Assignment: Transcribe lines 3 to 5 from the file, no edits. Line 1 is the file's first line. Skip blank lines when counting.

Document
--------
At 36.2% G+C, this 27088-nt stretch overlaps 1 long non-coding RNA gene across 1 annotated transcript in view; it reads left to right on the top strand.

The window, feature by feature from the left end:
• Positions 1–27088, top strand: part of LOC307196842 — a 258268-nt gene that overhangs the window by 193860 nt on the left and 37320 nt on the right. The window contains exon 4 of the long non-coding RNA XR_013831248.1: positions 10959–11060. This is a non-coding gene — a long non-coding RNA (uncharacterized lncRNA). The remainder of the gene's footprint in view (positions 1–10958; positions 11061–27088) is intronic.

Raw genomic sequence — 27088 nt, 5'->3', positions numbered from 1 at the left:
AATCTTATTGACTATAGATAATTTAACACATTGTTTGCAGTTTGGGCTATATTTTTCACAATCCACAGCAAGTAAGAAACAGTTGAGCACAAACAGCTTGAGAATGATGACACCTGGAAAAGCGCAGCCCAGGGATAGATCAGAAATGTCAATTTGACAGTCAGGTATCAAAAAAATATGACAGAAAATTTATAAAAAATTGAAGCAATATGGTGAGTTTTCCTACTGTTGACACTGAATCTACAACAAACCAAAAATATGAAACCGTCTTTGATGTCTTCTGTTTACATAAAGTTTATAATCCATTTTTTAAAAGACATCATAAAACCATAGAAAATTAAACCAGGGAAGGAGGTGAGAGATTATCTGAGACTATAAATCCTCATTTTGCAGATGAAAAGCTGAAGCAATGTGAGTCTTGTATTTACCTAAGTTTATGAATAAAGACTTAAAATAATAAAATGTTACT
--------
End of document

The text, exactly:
• Positions 1–27088, top strand: part of LOC307196842 — a 258268-nt gene that overhangs the window by 193860 nt on the left and 37320 nt on the right. The window contains exon 4 of the long non-coding RNA XR_013831248.1: positions 10959–11060. This is a non-coding gene — a long non-coding RNA (uncharacterized lncRNA). The remainder of the gene's footprint in view (positions 1–10958; positions 11061–27088) is intronic.

Raw genomic sequence — 27088 nt, 5'->3', positions numbered from 1 at the left:
AATCTTATTGACTATAGATAATTTAACACATTGTTTGCAGTTTGGGCTATATTTTTCACAATCCACAGCAAGTAAGAAACAGTTGAGCACAAACAGCTTGAGAATGATGACACCTGGAAAAGCGCAGCCCAGGGATAGATCAGAAATGTCAATTTGACAGTCAGGTATCAAAAAAATATGACAGAAAATTTATAAAAAATTGAAGCAATATGGTGAGTTTTCCTACTGTTGACACTGAATCTACAACAAACCAAAAATATGAAACCGTCTTTGATGTCTTCTGTTTACATAAAGTTTATAATCCATTTTTTAAAAGACATCATAAAACCATAGAAAATTAAACCAGGGAAGGAGGTGAGAGATTATCTGAGACTATAAATCCTCATTTTGCAGATGAAAAGCTGAAGCAATGTGAGTCTTGTATTTACCTAAGTTTATGAATAAAGACTTAAAATAATAAAATGTTACT